Chiefs in Walsall today came out fighting after it emerged more shops are standing empty in the town than virtually any other in the UK.
The town has been placed among the top 10 for vacant stores nationwide, as a report claims more than one in four- or 28.6 per cent – are empty.
The latest vacancy report from the Local Data Company shows that store vacancies stand at 18.3 per cent across the region, or nearly one in five of all shops in the West Midlands – the third worst region after the North East and North West.
Leader of Walsall Council Mike Bird today said the town was suffering from competition from biggest rivals in the region, but insisted major regeneration schemes were due to begin in the town centre which would be the ‘envy’ of other towns.
“It is not surprising,” he said.
“The fact that internet shopping is here to stay is certainly one of the major facts.
“We are one of the few centres that have two major schemes due to kick off with Primark and the St Matthew’s Quarter development.
“They are two major investments that will be the envy of other towns.”
The multi-million pound transformation of Old Square Shopping Centre, which will see a new Primark and Co-op open, is due to begin by the end of November and create 150 new jobs.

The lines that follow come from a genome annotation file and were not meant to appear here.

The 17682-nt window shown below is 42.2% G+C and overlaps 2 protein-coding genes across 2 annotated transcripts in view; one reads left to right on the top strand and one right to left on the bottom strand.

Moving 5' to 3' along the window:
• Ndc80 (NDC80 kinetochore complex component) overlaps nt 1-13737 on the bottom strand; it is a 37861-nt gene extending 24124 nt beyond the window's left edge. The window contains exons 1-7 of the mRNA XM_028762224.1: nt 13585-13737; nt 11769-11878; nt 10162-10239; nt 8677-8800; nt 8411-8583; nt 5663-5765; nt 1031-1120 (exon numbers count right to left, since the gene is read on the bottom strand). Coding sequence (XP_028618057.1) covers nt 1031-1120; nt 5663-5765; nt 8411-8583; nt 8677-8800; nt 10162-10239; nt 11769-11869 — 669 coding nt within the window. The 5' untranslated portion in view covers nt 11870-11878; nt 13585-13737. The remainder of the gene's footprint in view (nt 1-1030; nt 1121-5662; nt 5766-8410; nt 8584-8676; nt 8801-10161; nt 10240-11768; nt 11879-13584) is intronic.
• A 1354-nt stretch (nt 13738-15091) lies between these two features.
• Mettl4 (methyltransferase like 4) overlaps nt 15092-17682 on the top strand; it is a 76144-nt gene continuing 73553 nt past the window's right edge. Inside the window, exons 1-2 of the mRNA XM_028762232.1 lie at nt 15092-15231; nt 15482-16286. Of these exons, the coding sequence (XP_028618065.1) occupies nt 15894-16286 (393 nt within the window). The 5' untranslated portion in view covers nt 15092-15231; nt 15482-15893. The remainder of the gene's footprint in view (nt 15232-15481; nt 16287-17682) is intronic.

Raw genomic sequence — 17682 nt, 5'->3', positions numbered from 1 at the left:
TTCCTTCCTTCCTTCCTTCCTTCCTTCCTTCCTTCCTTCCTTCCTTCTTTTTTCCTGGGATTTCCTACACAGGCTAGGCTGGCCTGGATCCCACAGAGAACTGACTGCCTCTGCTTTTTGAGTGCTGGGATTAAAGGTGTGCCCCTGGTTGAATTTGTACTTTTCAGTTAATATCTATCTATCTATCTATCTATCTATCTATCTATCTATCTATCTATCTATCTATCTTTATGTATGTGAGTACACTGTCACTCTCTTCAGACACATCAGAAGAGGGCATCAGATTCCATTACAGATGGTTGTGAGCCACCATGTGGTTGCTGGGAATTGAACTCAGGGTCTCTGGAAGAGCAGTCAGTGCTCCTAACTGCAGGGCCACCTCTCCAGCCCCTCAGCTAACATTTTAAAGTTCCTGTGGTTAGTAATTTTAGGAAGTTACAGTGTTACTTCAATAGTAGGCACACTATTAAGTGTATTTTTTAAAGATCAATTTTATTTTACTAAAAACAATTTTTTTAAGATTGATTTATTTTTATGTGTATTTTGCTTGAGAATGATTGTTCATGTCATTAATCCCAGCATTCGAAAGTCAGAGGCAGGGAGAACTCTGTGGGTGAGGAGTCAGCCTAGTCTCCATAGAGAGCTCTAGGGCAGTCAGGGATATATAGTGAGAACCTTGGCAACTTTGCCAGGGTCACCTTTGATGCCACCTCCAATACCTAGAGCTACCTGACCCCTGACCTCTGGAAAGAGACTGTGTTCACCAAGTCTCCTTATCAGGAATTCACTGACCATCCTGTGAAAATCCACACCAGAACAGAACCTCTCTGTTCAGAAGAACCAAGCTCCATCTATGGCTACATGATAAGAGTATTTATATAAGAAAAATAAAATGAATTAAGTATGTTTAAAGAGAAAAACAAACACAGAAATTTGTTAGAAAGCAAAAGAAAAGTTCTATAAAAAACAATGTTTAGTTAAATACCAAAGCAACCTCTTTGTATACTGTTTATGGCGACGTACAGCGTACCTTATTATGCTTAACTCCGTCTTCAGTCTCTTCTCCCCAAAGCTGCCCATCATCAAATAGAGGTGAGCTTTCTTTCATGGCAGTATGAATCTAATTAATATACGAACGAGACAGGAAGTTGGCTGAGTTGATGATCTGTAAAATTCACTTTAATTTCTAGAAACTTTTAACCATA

Planning permission has also been given to the £12 million St Matthew’s Quarter development, set to bring 200 new jobs.
Plans for two rival multi-million pound cinema complexes in the town centre – to include restaurants, cafes and bars – have also been passed.
The Local Data Company report revealed Dudley, which topped the list of worst-performing small town centres in an earlier LDC report this year, has improved slightly but is still sixth worst – as its shop vacancy rate fell from 32.4 per cent to 27.5 per cent.
The figures highlight a north-south divide, with most of the worst performing centres for vacant shops north of the Watford Gap, and nearly all the best performers in the south.
Matthew Hopkinson, director at the Local Data Company, said: “This report shows that whilst the rise of empty shops has stalled it still remains stubbornly high for many towns up and down the country.”